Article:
Anyone attending the Cincinnati Shakespeare Company’s production of “Macbeth” with the preconceived notion that Shakespeare is boring will surely be disproven.
From fight sequences to gore to horror-inspired imagery, this production will have you on the edge of your seat. There are no shortages of shocking, bone-chilling moments, so be prepared for more than the alleged curse of Macbeth when you enter the theater.
Shakespeare’s “Macbeth,” at its core, is a reflection of human ambition. According to director Miranda McGee it’s an exploration of “many realms of fear.”
McGee makes several artistic choices in this show to summon the fears that live in the back of your mind and appear only in nightmares. The weird sisters, playing on our fear of the unknown, have far more supernatural and inhuman qualities than you might see in other productions.
Paired with impeccable sound effects and visuals, the audience doesn’t see a run-of-the-mill portrayal of witches. Instead, it sees monsters with supernatural abilities. It’s the sort of thing a child might expect to find in his or her closet.
Along with the supernatural, the fear of a painful death is ever present. There’s no shortage of blood and gore in this production, and there’s no skimping on violent, bloody murders. Watching these themes play out on stage gives the show an unnerving edge that sticks with you after it ends.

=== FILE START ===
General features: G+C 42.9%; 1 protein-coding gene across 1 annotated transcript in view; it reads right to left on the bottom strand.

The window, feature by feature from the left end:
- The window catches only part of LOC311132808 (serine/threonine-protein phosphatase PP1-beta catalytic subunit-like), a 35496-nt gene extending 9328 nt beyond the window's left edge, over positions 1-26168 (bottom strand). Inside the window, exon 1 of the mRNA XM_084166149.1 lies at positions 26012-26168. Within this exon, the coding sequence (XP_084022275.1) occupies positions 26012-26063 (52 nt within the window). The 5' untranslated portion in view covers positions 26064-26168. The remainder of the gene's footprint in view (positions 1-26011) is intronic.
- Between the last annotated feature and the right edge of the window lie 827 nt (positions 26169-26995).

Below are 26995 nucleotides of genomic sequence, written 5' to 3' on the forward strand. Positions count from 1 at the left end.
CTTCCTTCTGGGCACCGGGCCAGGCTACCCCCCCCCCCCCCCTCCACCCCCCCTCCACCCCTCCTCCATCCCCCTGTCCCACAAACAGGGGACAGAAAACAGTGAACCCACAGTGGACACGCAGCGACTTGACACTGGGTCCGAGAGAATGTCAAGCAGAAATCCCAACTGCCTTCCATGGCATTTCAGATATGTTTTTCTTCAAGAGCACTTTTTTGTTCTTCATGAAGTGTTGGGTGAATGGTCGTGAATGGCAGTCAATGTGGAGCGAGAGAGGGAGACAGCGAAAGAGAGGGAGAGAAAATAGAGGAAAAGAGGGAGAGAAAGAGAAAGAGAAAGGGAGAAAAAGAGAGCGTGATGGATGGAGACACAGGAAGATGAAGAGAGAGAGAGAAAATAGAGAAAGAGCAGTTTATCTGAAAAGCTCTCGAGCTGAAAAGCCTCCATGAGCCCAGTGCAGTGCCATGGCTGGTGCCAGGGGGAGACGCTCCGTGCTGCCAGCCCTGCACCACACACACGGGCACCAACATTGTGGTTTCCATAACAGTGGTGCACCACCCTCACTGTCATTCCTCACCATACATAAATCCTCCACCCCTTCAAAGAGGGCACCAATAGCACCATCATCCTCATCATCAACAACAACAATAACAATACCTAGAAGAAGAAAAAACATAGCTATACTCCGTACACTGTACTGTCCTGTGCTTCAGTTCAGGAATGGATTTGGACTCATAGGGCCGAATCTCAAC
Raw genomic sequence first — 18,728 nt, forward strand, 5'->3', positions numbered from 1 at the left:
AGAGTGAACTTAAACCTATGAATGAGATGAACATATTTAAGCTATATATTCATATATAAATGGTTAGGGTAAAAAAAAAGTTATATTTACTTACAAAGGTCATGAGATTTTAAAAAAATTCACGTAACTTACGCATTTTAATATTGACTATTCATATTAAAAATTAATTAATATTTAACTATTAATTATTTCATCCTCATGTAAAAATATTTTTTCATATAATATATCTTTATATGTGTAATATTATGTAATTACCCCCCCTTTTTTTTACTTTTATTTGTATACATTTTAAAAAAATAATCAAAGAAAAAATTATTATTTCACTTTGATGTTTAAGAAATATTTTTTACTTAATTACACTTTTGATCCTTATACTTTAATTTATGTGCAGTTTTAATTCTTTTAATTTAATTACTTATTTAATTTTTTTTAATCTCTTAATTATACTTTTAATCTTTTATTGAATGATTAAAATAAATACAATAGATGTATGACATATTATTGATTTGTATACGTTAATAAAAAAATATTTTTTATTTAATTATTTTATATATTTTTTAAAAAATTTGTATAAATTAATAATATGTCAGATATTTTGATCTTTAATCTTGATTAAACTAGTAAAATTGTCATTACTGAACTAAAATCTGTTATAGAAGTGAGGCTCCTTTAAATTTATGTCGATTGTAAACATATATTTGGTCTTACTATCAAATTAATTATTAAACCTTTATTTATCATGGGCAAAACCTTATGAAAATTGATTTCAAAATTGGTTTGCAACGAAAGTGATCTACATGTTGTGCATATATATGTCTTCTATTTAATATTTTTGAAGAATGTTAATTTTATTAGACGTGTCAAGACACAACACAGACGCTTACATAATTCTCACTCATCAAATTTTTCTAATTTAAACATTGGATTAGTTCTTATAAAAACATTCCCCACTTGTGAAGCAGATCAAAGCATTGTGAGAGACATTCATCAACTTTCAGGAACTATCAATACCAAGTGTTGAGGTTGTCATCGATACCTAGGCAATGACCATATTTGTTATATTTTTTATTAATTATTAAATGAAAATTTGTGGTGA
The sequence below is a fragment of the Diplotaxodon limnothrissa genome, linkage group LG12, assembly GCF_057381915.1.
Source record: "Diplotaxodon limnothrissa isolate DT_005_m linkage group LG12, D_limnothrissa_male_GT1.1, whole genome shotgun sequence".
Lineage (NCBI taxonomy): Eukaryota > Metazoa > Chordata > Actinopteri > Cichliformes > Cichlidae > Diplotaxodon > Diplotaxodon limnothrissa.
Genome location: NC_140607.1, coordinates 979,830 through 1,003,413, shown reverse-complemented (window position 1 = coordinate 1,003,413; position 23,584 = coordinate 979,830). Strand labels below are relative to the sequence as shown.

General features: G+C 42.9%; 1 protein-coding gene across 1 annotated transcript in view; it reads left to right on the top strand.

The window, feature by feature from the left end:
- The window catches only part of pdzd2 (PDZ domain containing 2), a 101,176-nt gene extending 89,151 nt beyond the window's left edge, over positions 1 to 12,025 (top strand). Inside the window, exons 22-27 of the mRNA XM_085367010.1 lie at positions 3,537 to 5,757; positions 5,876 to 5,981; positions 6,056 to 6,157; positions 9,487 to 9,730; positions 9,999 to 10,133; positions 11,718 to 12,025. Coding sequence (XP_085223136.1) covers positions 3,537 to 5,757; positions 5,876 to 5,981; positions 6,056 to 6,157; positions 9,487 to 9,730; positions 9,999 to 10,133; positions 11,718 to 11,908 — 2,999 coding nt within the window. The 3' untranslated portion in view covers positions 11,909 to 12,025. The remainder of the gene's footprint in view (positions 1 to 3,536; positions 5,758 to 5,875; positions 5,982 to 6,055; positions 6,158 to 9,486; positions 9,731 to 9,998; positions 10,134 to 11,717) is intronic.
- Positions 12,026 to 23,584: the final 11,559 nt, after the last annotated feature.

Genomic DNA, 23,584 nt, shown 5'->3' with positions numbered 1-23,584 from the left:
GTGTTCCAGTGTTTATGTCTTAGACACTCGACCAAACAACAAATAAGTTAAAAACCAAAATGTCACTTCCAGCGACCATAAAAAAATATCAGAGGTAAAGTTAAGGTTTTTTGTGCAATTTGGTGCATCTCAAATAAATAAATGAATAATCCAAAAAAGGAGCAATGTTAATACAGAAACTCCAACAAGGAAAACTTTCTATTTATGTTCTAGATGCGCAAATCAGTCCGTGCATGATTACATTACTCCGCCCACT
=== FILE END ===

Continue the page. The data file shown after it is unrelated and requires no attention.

This play shows Macbeth’s steady decent into madness, stunningly portrayed by Giles Davies. Davies, in his 19th season at the company, simultaneously shows the brutish, power-hungry side of Macbeth as well as his fearful and cowardly nature. Davies brings an intensity that is both captivating and intriguing to watch.
An equally powerful performance of Lady Macbeth, portrayed by Kelly Mengelkoch, adds to the shock factor of the overall production. Mengelkoch is the force that initiates the desire for power and prestige through any means necessary.
Together, Davies and Mengelkoch create a dynamic of hesitant greed. Though their characters ruthlessly chase the crown, they also bring a sense of uncertainty — almost as though they occasionally ask each other, “What are we doing? What have we done?” Though the overall plot may seem far-fetched and unthinkable to most, the dynamic between Davies and Mengelkoch is incredibly relatable.
My only critique of the show? It offered no dedication to Scottish accents. In the long run, it’s a minor detail that doesn’t derail the production, though it certainly would have added an extra layer of authenticity.
If you’re in the mood to be shocked — or perhaps you’ve never been interested in seeing a Shakespeare play because you hated reading "Romeo and Juliet" in high school — be sure to see this crew’s production of “Macbeth.” Just make sure you call it “the Scottish play” instead.